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The lesser known factors that contribute to weight gain

When it comes to managing our weight, we often find ourselves circling back to the familiar touchstones of diet and exercise. Yet, beyond these more common paths are a host of subtle forces quietly influencing whether the body gets the message to store or burn fat as a fuel. Unveiling these covert influencers offers not just insight, but empowerment, arming us with the knowledge to make nuanced decisions that enhance our health and lifestyle. As we peel back the layers of conventional wisdom, we discover that managing weight is more commonly much more that what we eat or how much we move – it’s about understanding the hidden dynamics at play.


While we slumber, our bodies are anything but idle. Sleep regulates myriad biological processes, including appetite hormones. Lack of sleep disrupts the balance between ghrelin and leptin, hormones responsible for hunger and fullness respectively. Plus, when we’re tired, our body looks for ways it can boost our energy. Consequently, sleep-deprived individuals may find themselves reaching for snacks more frequently – particularly carbohydrate-rich foods that give the body a quick energy source. If sleep is an ongoing battle for you, I encourage you to explore what might be disrupting it for you and do your absolute best to make changes that support more restorative sleep. These tips are a good place to start.


In today’s fast-paced world, for many people stress is as ubiquitous as the air they breathe – and it is most often, ongoing. Chronic stress triggers the release of cortisol, a hormone that can lead to overeating, as well as a preference for poor quality, carbohydrate-rich foods (think ultra-processed foods). Stress can also impact sleep and our mindset, which can make us less inclined to engage in physical activity. To address stress effectively, it is essential to consider how our perception contributes to our stress levels. Because it’s not just the external events themselves but how we interpret and react to them that determines our stress response. It can also help to incorporate stress-reduction techniques such as mindfulness, meditation, and regular physical activity into our daily routines. Engaging in these practices can help moderate cortisol levels, improve overall mood, and enhance our capacity to make more nourishing and health supporting choices.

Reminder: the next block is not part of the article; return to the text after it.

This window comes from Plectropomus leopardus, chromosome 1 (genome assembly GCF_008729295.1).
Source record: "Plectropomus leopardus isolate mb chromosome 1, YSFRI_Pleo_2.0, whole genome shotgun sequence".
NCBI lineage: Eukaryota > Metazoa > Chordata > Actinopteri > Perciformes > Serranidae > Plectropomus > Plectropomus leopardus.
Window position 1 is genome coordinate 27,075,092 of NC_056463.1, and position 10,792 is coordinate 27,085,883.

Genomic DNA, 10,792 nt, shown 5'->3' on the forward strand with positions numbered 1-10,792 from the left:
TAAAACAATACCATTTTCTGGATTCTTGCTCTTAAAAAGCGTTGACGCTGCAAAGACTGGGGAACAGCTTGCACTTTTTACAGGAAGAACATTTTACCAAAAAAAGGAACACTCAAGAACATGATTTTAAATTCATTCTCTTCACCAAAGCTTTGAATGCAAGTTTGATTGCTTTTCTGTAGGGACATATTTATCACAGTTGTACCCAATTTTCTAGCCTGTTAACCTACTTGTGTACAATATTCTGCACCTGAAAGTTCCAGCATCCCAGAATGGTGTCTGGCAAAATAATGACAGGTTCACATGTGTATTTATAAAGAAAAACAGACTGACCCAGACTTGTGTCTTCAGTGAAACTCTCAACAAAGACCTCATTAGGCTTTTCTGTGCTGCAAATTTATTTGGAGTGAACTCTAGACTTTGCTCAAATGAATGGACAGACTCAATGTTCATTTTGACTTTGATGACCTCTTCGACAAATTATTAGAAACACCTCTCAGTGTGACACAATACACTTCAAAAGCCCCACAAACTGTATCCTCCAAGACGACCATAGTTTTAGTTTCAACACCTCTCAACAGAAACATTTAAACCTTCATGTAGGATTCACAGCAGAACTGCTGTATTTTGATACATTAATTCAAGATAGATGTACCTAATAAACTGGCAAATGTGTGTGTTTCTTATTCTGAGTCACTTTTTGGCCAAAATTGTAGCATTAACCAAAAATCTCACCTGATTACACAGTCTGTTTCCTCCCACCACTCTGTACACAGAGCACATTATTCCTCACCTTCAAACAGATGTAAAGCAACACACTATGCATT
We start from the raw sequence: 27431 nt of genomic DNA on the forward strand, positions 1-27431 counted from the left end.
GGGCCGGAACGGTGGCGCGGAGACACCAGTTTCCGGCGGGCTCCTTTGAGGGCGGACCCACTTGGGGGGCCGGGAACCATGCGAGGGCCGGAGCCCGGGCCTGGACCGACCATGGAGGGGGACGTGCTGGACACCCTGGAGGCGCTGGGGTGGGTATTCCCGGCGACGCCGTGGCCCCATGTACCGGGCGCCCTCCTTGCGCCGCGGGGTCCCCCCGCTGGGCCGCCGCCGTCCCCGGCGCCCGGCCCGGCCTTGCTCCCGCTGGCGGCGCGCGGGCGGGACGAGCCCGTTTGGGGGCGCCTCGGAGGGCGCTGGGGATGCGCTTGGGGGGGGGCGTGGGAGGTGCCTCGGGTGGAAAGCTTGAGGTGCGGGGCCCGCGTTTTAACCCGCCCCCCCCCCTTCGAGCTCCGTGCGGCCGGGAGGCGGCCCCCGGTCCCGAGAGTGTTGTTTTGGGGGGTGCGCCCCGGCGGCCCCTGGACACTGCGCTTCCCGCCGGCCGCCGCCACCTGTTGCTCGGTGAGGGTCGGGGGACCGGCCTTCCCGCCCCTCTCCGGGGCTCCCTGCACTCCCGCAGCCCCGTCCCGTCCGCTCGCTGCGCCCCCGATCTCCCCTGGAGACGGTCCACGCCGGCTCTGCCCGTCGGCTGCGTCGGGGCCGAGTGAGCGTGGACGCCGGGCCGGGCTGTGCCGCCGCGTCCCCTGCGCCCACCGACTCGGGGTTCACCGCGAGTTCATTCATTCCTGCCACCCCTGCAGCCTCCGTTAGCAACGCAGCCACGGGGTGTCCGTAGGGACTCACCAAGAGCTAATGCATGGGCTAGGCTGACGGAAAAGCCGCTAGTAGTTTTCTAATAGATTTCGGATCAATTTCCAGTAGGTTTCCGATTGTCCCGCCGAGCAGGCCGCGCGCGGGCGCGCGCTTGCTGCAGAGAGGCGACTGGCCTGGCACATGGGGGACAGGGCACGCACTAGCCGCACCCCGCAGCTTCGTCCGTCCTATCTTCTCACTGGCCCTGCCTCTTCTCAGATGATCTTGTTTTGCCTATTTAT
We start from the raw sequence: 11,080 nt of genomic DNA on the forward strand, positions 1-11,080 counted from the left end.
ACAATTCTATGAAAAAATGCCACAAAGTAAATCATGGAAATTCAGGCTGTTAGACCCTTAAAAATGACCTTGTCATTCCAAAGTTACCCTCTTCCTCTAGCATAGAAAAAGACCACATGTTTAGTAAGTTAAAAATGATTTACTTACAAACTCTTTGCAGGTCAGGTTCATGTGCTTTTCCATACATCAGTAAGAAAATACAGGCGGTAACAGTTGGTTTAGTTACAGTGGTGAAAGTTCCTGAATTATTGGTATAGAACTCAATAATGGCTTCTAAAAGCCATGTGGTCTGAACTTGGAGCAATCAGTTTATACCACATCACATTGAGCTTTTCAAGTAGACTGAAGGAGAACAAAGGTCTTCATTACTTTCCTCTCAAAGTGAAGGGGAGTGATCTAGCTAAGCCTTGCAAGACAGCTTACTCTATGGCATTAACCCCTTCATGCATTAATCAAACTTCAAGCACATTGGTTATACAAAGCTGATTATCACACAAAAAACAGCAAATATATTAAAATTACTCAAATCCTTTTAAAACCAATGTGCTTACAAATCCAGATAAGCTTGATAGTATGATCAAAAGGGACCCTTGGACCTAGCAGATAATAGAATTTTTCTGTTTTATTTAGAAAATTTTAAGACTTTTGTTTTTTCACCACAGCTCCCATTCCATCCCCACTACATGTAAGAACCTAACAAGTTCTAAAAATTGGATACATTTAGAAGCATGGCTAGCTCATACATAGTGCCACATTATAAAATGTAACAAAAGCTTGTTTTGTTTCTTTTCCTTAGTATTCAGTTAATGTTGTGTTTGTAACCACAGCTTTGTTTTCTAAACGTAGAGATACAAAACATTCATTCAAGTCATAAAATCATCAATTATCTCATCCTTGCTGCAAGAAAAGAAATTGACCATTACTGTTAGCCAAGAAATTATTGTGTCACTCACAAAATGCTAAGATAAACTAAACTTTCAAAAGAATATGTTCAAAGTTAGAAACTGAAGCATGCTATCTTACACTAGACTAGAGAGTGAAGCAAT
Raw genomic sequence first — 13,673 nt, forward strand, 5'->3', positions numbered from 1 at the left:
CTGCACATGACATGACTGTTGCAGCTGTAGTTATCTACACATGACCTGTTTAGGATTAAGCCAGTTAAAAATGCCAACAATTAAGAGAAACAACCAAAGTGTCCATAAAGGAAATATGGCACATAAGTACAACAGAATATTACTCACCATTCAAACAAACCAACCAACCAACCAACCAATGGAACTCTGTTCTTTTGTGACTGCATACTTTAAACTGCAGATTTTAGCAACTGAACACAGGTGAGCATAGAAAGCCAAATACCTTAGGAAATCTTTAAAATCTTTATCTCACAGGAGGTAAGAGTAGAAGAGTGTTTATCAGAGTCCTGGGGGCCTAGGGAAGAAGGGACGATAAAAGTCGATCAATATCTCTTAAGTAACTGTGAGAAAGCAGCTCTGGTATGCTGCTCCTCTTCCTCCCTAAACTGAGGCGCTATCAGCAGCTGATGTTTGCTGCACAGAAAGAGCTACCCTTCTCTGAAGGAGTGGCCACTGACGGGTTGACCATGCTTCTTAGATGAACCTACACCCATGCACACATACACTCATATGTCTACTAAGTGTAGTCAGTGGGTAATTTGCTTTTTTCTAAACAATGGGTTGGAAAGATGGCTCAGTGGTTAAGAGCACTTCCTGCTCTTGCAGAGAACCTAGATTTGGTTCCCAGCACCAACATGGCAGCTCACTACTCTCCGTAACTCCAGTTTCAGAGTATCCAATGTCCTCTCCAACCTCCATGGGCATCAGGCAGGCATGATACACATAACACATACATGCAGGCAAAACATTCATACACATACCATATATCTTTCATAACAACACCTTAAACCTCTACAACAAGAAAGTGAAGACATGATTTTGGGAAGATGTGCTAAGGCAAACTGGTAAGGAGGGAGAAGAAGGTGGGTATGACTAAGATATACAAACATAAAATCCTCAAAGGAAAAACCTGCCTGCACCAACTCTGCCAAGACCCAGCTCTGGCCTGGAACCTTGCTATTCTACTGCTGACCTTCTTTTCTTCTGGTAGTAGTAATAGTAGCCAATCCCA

Gut health

Our gut hosts a complex community of bacteria that significantly influences our health, including our weight. An imbalance in this microbiota can affect food preferences, nutrient absorption, hormone regulation, neurotransmitter production, and even the extraction of nutrients from food. Factors such as antibiotic use, dietary choices, and stress can impact microbial balance, underscoring the importance of maintaining gut health through focusing on eating primarily whole real food and minimising junk.


Caffeine acts on the adrenal glands, via the brain, by stimulating the production of adrenaline. When adrenaline is released, your blood sugar elevates to provide more energy, and your blood pressure and pulse rate rise to provide more oxygen to the muscles, which tense in preparation for action. Blood is diverted away from digestion, and reproductive functions are down-regulated since they use a lot of energy and are not necessary for our immediate survival, given the impending ‘threat’.

Whether your adrenaline production is the result of real or perceived stress, or simply the result of your caffeine intake, caffeine, via stress hormones and coupled with the response of your nervous system, can lead to fat storage, because insulin — the energy/fat-storage hormone — will first convert unused glucose from your blood into glycogen and store it in your muscles and what is left over will be converted into body fat. Consider whether caffeine really is benefiting your health and try to stick to no more than one cup (one shot) of coffee a day or take a break and see if it makes a difference.

Synthetic chemical load

Over the last fifty years, the array of synthetic chemicals used in consumer products, agriculture, and industry has grown exponentially. Synthetic chemicals are now widespread in everything from the detergent that cleans our clothes to the preservatives in our food and the pesticides sprayed on our vegetables. Many of these substances are known endocrine disruptors, that mimic hormones in the body and meddle with our metabolic health. Plus, they add significant load to our liver as they require detoxification. Hormonal imbalances and an overwhelmed liver are two factors that contribute to the body getting the message to store rather than use fat, so reducing your synthetic chemical load can be an important part of any weight loss journey. While complete avoidance of these chemicals is nearly impossible, we can make informed decisions about what we choose to consume, clean our homes with and put on our skin to reduce our overall load. Do your best with this and then after a while, stretch a little further.

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